Kadri Gürsel in Cumhuriyet notes that in the new war that started in July 2015, cities inside Turkey’s border are being demolished. More than twenty years ago, it was the villages that were burnt down and emptied of their inhabitants. The path that was to lead on to the new war of destructing the cities was engaged in the fall of 2013. In September 2013, PKK accused Ankara of not taking necessary steps in the peace process and declared that it was halting the withdrawal of its armed elements from Turkey. After this, both sides used the so called process to gain time to improve their own position. Yet, a real and dynamic political solution process was necessary in order to bring about a positive and permanent change of PKK’s violent political culture. The solution process was a fake and for this reason, the natural inclination of PKK – in accordance with its goal of autonomy – was to organize an armed, urban resistance, and engage in the “war of the trenches.” The method that the regime chose to dislodge the PKK and its base from the cities is the worst possible one in terms of the future of the country. The scorched earth tactic of the 1990’s is carried on with burnt down and erased cities. When the villages were burnt down, their inhabitants flocked to the cities where HDP’s vote is around ninety percent. Time will tell what we will face now that these cities in turn have been erased. This is not a sustainable policy. If the holders of state power persist with this attitude, they might one day decide to target the people directly, after first having targeted their villages and now their cities. Then, Turkey will become unsustainable. That’s what I fear.
Ali Bulaç in Yarına Bakış writes that Turkey had the chance to provide a model of successful Islamist governance, and asks why it failed. Turkey could have been different, but unfortunately it didn’t happen. If every group had shown the maturity of sharing the work of governing with each other, while at the same time conserving their autonomy, then the process that started in 2002 would have ended with making Turkey a role model for the Middle East. We have to concede that the Muslims were unable to share power, and that they failed to construct a just power. They have forfeited nearly all of the gains that were made since 1960; indeed, the gains relating to freedoms and rights that had been obtained since parliamentary democracy was established in 1950 have been surrendered. This has more than one reason. Two principal reasons stand out: The first is the incompatibility between the two strands of Islam in Turkey that has never been surmounted, between the National Outlook movement and the Nurcu strand or strands; the other reason is that the religious fraternities, as soon as they glimpsed the light of power in the 21st century, reverted to the Ottoman tradition of seeing themselves as the prolongation of the state in society and engaged in a race to become the state’s most privileged group. Meanwhile, Muslim intellectuals quickly embraced the opportunity of becoming the official servants of the state. Anyone who chooses Turkey as model will repeat this mistake.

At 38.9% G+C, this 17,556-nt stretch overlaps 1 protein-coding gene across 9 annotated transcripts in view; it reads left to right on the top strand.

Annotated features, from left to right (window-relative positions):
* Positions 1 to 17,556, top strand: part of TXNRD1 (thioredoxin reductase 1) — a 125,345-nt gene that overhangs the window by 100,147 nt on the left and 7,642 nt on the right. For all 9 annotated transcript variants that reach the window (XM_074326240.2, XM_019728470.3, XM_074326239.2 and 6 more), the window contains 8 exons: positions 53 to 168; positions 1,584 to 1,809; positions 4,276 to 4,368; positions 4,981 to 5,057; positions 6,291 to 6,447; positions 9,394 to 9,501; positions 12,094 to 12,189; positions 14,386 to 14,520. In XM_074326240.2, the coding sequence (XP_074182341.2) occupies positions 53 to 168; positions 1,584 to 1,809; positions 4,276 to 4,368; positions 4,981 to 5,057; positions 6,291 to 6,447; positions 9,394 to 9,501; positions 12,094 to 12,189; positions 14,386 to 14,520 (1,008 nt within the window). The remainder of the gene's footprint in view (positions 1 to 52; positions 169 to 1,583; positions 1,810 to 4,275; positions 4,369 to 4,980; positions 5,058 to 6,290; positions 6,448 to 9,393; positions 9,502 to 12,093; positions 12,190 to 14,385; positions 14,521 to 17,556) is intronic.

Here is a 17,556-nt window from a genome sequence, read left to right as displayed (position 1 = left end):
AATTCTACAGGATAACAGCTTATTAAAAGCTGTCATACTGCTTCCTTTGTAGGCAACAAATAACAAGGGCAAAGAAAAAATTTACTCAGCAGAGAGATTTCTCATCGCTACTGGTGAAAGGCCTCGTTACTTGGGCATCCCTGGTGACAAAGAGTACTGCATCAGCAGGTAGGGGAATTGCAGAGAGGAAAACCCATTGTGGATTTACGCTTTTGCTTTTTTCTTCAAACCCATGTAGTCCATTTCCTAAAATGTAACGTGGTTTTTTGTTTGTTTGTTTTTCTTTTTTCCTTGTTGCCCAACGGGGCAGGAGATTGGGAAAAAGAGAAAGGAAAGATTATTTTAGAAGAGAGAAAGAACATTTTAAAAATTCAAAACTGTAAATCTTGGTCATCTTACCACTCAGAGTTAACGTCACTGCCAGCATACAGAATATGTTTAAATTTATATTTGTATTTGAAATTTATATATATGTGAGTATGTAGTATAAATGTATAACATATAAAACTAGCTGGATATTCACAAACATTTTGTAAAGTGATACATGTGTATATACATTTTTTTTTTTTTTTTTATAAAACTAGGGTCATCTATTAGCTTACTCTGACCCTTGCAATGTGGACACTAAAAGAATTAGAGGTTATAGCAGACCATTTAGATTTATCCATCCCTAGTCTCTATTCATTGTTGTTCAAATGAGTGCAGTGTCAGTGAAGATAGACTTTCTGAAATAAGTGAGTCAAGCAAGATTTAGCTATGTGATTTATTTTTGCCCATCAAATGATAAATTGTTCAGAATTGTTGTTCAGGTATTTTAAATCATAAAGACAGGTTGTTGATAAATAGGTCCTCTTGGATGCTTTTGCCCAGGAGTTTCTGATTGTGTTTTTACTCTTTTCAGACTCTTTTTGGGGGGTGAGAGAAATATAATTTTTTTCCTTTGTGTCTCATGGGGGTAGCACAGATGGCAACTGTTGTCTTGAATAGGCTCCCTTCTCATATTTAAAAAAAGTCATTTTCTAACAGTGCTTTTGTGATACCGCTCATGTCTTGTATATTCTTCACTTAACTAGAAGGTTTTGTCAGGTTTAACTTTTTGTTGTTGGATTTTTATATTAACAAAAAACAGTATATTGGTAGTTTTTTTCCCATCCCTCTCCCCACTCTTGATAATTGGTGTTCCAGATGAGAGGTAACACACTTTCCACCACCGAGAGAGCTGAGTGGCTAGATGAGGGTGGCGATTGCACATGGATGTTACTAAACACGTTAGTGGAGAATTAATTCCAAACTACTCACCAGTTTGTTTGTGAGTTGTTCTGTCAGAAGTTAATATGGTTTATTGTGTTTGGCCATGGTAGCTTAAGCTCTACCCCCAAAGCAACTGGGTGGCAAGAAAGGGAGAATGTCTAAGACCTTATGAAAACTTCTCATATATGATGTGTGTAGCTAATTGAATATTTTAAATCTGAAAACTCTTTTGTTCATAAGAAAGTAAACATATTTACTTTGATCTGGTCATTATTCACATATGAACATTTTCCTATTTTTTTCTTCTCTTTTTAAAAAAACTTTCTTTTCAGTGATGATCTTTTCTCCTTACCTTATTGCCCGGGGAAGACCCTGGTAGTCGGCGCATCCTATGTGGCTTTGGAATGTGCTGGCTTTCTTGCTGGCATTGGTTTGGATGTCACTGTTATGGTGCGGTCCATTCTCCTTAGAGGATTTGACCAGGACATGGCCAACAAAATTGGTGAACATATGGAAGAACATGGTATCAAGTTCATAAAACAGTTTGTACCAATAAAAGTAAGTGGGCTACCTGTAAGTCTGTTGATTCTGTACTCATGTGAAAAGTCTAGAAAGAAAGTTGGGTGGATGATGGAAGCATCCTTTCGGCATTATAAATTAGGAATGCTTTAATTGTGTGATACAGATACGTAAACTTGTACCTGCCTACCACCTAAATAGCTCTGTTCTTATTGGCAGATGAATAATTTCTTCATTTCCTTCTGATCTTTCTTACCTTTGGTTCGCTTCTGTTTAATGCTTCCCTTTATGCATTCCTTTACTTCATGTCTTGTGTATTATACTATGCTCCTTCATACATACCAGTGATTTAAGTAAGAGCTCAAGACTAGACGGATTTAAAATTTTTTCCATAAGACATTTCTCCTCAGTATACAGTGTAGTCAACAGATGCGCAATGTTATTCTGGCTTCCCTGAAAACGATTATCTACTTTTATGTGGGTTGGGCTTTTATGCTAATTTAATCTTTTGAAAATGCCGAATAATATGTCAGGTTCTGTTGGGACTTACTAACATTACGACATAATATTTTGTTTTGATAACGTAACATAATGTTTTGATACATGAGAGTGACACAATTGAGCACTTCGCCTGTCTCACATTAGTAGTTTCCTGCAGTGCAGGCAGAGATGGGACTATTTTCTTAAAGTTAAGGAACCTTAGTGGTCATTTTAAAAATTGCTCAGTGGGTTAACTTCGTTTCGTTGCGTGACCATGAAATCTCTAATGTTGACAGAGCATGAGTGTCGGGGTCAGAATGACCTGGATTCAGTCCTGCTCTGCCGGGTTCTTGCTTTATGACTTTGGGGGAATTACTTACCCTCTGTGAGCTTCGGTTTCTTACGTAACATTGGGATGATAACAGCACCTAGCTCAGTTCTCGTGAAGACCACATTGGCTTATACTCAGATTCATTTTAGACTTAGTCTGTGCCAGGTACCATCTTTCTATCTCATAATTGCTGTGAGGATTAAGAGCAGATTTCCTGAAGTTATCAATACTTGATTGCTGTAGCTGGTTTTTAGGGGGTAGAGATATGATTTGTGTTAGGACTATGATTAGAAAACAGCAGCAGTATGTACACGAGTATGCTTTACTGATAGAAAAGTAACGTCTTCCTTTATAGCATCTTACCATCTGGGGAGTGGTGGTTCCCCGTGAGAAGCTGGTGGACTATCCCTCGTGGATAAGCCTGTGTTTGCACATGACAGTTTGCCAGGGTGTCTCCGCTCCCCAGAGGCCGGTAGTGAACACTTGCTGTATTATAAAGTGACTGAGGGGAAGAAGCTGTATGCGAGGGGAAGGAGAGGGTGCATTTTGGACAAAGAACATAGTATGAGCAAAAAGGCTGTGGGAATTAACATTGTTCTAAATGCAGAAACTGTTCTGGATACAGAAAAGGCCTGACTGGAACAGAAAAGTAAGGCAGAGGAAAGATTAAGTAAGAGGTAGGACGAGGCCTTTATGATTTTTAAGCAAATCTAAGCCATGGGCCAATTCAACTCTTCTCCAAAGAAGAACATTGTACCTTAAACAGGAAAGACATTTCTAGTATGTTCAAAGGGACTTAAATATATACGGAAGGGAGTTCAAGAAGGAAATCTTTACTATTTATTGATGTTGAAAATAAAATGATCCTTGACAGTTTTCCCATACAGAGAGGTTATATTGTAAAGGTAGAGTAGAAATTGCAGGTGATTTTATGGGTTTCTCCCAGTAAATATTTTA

By Halil Karaveli
June 6, 2016
The celebration of the conquest of Constantinople 1453 is an expression of Turkey’s quest for purity. The “ideology of conquest,” the need to symbolically and repeatedly reclaim what has been Ottoman and Turkish for centuries, ultimately speaks of an existential unease with a historical legacy that is marked by a heterogeneity that is unsettling for an authoritarian state that seeks uniformity. The need to celebrate the conquest of the most important city of the land shows that Turkey is yet to become reconciled with its past. Such reconciliation calls for assuming the entirety of what is a multi-layered historical legacy. Recognizing that Turkey is the result, not so much of conquest, as of a history of continuous mixing and assimilation of aboriginal cultures and state traditions, is also the key to coming to terms with country’s ethnic and cultural diversity today and securing a democratic future for Turkey.
The Turkey Analyst is a publication of the Central Asia-Caucasus Institute & Silk Road Studies Joint Center, designed to bring authoritative analysis and news on the rapidly developing domestic and foreign policy issues in Turkey. It includes topical analysis, as well as a summary of the Turkish media debate.